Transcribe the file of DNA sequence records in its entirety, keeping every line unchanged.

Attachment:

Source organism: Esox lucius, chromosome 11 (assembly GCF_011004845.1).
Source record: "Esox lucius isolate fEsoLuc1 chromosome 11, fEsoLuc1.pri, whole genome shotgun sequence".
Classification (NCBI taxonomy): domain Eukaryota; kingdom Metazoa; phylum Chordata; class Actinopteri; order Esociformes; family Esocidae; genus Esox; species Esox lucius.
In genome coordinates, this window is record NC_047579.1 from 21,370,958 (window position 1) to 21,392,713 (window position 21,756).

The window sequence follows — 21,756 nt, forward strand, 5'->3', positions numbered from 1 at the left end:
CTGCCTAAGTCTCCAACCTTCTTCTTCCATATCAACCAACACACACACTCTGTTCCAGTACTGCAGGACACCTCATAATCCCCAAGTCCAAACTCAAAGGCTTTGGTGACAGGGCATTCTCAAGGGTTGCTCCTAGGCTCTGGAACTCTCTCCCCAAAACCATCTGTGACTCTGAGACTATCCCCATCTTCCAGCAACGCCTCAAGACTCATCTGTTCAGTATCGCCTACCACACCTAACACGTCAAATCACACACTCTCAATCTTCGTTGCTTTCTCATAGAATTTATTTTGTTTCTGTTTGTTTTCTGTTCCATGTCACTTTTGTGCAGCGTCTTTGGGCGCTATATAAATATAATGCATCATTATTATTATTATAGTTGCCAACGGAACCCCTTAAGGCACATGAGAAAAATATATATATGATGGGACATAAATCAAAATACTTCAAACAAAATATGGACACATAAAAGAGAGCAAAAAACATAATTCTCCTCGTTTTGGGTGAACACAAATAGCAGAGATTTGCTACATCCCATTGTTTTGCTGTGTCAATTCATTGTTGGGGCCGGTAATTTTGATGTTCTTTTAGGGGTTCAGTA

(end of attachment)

Source organism: Esox lucius, chromosome 11 (assembly GCF_011004845.1).
Source record: "Esox lucius isolate fEsoLuc1 chromosome 11, fEsoLuc1.pri, whole genome shotgun sequence".
Classification (NCBI taxonomy): domain Eukaryota; kingdom Metazoa; phylum Chordata; class Actinopteri; order Esociformes; family Esocidae; genus Esox; species Esox lucius.
In genome coordinates, this window is record NC_047579.1 from 21,370,958 (window position 1) to 21,392,713 (window position 21,756).

The window sequence follows — 21,756 nt, forward strand, 5'->3', positions numbered from 1 at the left end:
CTGCCTAAGTCTCCAACCTTCTTCTTCCATATCAACCAACACACACACTCTGTTCCAGTACTGCAGGACACCTCATAATCCCCAAGTCCAAACTCAAAGGCTTTGGTGACAGGGCATTCTCAAGGGTTGCTCCTAGGCTCTGGAACTCTCTCCCCAAAACCATCTGTGACTCTGAGACTATCCCCATCTTCCAGCAACGCCTCAAGACTCATCTGTTCAGTATCGCCTACCACACCTAACACGTCAAATCACACACTCTCAATCTTCGTTGCTTTCTCATAGAATTTATTTTGTTTCTGTTTGTTTTCTGTTCCATGTCACTTTTGTGCAGCGTCTTTGGGCGCTATATAAATATAATGCATCATTATTATTATTATAGTTGCCAACGGAACCCCTTAAGGCACATGAGAAAAATATATATATGATGGGACATAAATCAAAATACTTCAAACAAAATATGGACACATAAAAGAGAGCAAAAAACATAATTCTCCTCGTTTTGGGTGAACACAAATAGCAGAGATTTGCTACATCCCATTGTTTTGCTGTGTCAATTCATTGTTGGGGCCGGTAATTTTGATGTTCTTTTAGGGGTTCAGTA